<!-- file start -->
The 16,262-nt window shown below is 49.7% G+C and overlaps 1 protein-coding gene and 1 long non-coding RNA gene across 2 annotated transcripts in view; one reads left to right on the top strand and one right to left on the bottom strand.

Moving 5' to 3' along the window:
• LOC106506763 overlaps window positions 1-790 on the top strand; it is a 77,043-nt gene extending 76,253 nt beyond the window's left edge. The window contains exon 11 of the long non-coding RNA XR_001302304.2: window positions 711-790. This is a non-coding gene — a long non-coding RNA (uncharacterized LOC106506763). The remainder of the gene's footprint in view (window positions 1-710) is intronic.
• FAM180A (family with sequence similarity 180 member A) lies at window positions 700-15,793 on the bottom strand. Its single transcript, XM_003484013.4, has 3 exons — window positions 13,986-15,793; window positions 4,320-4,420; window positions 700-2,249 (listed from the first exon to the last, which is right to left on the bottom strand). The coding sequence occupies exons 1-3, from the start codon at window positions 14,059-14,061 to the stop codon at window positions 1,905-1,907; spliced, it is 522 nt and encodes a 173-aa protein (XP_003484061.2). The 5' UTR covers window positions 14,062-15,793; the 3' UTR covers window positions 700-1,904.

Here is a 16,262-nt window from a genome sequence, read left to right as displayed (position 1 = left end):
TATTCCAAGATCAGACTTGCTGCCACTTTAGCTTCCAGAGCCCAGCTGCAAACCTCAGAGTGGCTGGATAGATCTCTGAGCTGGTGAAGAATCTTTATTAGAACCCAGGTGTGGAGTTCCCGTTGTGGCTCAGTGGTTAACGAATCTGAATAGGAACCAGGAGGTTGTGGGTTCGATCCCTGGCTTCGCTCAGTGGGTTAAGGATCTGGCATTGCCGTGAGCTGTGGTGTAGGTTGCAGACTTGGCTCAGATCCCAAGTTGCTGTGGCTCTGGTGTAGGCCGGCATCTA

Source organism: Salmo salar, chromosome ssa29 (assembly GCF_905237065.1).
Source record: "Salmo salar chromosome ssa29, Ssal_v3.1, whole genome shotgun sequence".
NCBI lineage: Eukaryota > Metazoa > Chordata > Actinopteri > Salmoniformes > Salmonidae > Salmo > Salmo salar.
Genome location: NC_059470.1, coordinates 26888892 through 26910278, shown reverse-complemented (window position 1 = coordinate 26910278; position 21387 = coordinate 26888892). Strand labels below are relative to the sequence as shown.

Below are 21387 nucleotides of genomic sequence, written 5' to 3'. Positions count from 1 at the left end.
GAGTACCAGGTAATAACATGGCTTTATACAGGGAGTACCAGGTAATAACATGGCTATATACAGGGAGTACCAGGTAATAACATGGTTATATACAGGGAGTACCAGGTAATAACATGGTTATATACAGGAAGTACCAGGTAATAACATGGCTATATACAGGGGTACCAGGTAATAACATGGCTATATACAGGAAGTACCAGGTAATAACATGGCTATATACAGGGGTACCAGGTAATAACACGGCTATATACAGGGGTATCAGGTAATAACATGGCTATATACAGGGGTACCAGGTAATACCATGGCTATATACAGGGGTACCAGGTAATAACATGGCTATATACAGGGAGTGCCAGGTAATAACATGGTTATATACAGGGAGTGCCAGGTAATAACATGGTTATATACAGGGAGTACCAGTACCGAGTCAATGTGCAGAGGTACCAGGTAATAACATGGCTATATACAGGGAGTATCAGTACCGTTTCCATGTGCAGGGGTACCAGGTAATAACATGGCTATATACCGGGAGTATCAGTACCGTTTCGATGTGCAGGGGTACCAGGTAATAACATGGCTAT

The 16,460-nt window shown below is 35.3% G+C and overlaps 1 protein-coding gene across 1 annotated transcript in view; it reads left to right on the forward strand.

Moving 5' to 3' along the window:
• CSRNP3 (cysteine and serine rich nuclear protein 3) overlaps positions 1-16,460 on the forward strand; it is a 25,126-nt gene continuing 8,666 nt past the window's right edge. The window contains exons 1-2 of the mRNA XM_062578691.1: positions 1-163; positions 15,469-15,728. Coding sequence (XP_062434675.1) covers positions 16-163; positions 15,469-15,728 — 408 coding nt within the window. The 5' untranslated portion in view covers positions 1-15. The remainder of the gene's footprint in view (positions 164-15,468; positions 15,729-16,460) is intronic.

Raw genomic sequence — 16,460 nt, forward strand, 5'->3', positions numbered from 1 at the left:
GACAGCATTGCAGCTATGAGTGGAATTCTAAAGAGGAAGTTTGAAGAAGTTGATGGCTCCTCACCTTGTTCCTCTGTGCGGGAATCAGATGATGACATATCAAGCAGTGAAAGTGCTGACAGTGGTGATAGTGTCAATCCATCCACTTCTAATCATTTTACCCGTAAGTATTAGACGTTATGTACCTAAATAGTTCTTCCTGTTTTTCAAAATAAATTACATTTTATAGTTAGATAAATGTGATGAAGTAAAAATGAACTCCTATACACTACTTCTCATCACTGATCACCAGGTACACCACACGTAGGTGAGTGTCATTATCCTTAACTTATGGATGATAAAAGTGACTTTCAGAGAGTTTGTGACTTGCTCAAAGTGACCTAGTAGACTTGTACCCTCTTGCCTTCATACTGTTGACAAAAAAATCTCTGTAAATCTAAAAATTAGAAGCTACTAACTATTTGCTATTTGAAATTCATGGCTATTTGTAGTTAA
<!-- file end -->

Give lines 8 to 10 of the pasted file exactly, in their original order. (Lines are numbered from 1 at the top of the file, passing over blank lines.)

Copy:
Source record: "Salmo salar chromosome ssa29, Ssal_v3.1, whole genome shotgun sequence".
NCBI lineage: Eukaryota > Metazoa > Chordata > Actinopteri > Salmoniformes > Salmonidae > Salmo > Salmo salar.
Genome location: NC_059470.1, coordinates 26888892 through 26910278, shown reverse-complemented (window position 1 = coordinate 26910278; position 21387 = coordinate 26888892). Strand labels below are relative to the sequence as shown.